Elliott State Forest: For Sale to Private Bidders

By Carl Segerstrom

– The Elliott State Forest is a public trust area home to numerous populations of endangered species

Salem, Ore.– On Oct. 11 over 100 people demonstrated against the pending sale of the Elliott State Forest at the Oregon Department of State Lands meeting.

The event was organized by Oregon environmental groups to show the State Land Board that citizens throughout the state oppose the sale of the Elliott to private interests.

On July 27 the Department of State Lands announced the “fair market value” of the 82,500-acre common school fund lands in the Elliott at $220.8 million. According to their website, the Department of State Lands will be accepting acquisition plans until Nov. 11 of this year. Representatives of environmental organizations from Coos Bay to Portland teamed up with the Save the Elliott campaign to rally support. Demonstrators gathered and gave speeches outside the State Land Board building in Salem before the meeting and offered over an hour of input during the public comment period.

Supporters of keeping the Elliott public cited recreational opportunities, carbon sequestration potential and endangered species habitat as some of the public goods that would be lost if the State sold the Elliott. The Elliott State Forest is home to federally endangered species including northern spotted owls, marbled murrelets and coho salmon.

Max Beeken, the Co-Director of Coastal Range Forest Watch, said the event and public meeting were an important part of his organization’s work to stop the sale of the Elliott. “This is the last State Land Board meeting before they make their decision,” Beeken said. “It is a critical time for us to make our point with a bunch of people here.”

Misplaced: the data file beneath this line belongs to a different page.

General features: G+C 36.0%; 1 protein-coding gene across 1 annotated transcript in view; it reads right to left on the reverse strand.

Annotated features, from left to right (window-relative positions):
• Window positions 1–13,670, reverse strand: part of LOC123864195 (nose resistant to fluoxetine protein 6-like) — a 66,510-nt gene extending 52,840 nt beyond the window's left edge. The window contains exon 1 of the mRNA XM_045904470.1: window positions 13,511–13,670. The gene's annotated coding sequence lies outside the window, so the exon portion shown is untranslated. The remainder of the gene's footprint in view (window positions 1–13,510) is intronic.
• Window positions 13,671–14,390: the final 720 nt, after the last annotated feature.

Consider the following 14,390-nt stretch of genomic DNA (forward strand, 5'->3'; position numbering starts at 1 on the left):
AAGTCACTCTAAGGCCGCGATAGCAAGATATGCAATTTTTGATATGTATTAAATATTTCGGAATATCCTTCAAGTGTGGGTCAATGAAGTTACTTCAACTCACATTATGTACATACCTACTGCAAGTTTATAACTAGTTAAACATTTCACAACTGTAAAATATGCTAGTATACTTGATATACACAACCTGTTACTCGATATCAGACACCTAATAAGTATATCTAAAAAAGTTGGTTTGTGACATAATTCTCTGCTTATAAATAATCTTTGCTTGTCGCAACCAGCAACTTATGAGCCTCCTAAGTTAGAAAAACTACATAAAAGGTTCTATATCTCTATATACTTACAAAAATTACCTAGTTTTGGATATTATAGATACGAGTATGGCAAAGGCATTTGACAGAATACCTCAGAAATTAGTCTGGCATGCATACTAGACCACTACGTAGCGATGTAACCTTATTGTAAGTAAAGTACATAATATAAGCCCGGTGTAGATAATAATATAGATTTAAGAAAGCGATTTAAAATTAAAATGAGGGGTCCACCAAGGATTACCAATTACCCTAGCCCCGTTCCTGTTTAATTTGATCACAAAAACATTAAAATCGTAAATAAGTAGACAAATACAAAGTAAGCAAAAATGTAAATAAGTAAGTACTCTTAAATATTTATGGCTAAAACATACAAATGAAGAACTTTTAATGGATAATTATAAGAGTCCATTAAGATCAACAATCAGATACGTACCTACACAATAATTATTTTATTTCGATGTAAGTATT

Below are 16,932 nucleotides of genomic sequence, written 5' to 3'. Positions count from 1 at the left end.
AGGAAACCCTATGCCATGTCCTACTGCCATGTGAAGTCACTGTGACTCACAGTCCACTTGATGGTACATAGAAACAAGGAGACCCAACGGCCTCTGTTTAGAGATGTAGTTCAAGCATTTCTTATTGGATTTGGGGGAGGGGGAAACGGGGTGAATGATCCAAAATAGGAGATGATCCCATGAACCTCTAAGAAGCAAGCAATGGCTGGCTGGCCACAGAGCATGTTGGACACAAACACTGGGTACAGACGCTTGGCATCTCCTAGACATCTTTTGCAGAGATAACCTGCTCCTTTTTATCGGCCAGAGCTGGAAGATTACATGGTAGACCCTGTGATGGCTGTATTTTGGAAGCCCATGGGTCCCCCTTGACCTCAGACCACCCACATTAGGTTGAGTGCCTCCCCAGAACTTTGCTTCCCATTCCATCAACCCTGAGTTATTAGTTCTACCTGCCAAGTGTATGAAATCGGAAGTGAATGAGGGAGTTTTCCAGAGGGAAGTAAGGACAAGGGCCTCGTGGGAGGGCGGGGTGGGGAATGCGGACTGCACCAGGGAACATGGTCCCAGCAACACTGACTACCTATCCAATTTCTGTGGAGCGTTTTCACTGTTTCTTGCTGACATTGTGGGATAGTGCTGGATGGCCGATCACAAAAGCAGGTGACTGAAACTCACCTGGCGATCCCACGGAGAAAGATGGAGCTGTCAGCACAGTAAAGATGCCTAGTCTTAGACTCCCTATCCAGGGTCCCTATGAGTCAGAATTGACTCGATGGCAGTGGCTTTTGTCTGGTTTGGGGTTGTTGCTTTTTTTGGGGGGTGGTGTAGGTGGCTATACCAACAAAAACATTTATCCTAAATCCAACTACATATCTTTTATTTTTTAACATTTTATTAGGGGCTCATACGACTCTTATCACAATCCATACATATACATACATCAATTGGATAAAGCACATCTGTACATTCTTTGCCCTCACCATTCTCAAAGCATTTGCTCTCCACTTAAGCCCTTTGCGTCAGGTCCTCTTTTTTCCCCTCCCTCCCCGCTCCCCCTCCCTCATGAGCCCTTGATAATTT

Demonstrators came from all over the state, including as far away as Ashland. A group of over 30 from Coos Bay, which neighbors the Elliott, arrived in a school bus.

Conservation field coordinator for the Audubon Society of Portland Micah Meskel said the expectations for the event and public hearing were to show the State Land Board, “…that Oregonians do not accept the privatization of public lands.”

“We expect the state and state leaders to really take a hard look at what they are doing,” Meskel said, “and instruct the Department of State Lands to really find a real solution for the Elliott that keeps it in state ownership.”

The State Land Board is comprised of Governor Kate Brown, State Treasurer and Portland mayoral candidate Ted Wheeler, Secretary of State Jeanne Atkins and three appointed land board assistants. Of the more than 30 speakers during the public comment period, only one supported selling the Elliott.

The next State Land Board meeting, when the sales announcement is scheduled to be made, is Dec. 13.